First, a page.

Juno Safely Completes First Of 36 Jupiter Flybys

Space science has had a very remarkable year, not counting the advances made in launching and landing rockets. Just a little over a year ago, New Horizons made history by passing the former planet Pluto. And just last month, the Juno probe reached fame when it finally reached Jupiter. It, too, is now making history has NASA reported a successful and uneventful flyby of the planet. And although it is just the first of 36 flybys scheduled for its mission, it takes the probe closest to the largest and one of the most mysterious family members of our solar system.

Recent space missions have not only been making history but also sometimes rewriting textbooks, challenging many of the long-held assumptions in science, from Mars to Pluto and back to the middle of the solar system. Jupiter's girth has long held puzzles, as well as clues, almost literally clouded by the giant's tempestuous clouds and magnetic fields.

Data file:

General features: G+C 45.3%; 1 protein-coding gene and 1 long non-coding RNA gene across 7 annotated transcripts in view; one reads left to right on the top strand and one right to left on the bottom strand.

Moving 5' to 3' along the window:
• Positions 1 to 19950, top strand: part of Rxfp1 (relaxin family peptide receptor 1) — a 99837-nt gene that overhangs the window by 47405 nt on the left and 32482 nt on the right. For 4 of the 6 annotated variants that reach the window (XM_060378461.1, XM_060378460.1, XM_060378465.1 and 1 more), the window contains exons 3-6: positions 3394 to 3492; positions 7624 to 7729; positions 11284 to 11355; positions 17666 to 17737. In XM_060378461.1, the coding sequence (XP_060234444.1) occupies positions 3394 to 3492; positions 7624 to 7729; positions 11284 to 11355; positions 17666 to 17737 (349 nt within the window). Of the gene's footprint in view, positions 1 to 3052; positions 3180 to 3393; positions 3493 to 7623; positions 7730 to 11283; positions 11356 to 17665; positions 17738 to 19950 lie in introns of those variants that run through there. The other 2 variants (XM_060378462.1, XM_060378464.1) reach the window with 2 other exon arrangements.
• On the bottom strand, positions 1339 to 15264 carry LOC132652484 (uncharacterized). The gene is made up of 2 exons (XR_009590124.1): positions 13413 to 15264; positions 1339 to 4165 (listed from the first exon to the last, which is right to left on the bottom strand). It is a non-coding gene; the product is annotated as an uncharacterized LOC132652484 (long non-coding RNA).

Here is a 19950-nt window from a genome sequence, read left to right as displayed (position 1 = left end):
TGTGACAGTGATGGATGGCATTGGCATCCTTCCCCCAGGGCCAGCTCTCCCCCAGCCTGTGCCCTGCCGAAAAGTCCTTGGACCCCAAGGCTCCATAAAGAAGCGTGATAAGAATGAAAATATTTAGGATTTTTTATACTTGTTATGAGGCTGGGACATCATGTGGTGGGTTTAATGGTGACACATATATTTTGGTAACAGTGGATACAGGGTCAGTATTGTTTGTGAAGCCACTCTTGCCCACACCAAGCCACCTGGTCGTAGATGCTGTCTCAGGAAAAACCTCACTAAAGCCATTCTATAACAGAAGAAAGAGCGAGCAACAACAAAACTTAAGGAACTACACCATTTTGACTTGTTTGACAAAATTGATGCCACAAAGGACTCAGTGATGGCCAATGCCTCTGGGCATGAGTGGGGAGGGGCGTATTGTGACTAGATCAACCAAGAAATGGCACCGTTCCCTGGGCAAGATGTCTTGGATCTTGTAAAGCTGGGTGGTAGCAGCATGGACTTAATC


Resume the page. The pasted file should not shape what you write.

The latter is what made the Juno mission fit for history books. Launching a probe towards Jupiter is one thing. Having it maintain an orbit around the planet and gather scientific all the while weathering an electromagnetic barrage caused both by our own sun and the planet itself, is a whole different level. Yet that is exactly what the Juno probe was able to do and then some.

At 6:44 a.m. on Sunday, Juno approached 2,600 miles (4,200 km) above Jupiter's iconic swirling clouds. It was the closest that the probe will ever get to the planet. At least until it plummets to its death once its mission is over. It was also the first time that the probe had all its scientific instruments running. Fortunately, everything was green.

There are 35 more flybys scheduled until the mission ends on February 2018, but that doesn't mean nothing exciting is going to happen until then. In fact, it's only the tip of the iceberg. It will take weeks to even sift through the entire payload that Juno will send home, which itself will take days to arrive. Some of the first pieces of data, which will also be released soon, will be hi-res photos of the giant planet, the closest we'll ever see of Jupiter's surface.